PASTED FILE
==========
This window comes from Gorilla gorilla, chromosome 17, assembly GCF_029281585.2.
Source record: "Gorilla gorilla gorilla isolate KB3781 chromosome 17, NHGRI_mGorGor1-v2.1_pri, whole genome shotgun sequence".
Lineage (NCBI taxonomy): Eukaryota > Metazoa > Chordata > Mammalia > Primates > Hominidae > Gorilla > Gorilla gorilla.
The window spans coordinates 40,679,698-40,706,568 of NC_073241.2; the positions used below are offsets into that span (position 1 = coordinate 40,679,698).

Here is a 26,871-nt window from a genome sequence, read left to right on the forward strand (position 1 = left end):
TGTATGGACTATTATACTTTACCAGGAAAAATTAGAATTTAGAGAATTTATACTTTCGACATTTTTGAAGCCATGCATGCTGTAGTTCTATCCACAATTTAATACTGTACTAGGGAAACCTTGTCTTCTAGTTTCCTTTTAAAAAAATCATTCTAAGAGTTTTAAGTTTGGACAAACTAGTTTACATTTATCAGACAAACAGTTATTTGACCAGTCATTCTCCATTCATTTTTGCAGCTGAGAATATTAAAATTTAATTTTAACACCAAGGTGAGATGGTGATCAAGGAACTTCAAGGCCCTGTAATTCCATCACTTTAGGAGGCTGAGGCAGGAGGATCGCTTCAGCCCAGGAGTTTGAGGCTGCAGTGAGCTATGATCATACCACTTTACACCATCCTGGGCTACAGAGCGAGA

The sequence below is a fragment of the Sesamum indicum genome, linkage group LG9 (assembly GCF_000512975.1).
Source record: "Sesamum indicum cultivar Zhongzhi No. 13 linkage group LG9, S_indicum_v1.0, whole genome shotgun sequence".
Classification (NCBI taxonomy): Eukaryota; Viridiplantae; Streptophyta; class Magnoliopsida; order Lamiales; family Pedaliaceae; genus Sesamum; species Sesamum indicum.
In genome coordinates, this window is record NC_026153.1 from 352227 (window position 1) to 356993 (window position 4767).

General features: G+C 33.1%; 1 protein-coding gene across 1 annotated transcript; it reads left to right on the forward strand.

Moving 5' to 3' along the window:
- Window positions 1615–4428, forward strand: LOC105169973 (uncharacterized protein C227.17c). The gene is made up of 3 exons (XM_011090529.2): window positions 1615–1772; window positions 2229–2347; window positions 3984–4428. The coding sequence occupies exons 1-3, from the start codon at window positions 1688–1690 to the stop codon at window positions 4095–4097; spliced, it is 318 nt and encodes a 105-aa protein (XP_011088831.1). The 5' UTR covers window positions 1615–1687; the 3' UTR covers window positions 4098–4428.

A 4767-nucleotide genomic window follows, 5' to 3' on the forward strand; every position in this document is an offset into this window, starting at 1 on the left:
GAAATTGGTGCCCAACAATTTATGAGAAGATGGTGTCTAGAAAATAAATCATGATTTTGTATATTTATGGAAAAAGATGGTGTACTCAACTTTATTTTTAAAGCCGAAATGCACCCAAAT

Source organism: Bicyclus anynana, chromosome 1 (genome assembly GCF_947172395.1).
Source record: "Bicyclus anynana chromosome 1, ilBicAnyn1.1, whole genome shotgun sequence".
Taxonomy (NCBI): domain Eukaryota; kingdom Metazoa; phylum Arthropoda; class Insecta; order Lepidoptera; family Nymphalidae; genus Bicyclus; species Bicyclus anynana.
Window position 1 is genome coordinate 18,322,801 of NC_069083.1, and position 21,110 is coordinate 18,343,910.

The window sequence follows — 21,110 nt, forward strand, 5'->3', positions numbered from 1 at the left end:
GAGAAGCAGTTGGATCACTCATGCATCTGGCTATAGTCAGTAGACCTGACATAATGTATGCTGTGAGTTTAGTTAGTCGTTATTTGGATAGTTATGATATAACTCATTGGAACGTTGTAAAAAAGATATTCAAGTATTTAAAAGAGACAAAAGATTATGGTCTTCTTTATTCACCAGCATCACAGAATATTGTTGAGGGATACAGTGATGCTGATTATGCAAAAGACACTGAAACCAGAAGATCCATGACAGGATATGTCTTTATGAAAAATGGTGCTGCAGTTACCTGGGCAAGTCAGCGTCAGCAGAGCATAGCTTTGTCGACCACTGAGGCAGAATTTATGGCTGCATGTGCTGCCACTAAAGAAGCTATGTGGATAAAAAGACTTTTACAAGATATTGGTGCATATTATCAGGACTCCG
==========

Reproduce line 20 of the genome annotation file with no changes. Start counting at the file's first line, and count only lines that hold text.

The window sequence follows — 21,110 nt, forward strand, 5'->3', positions numbered from 1 at the left end: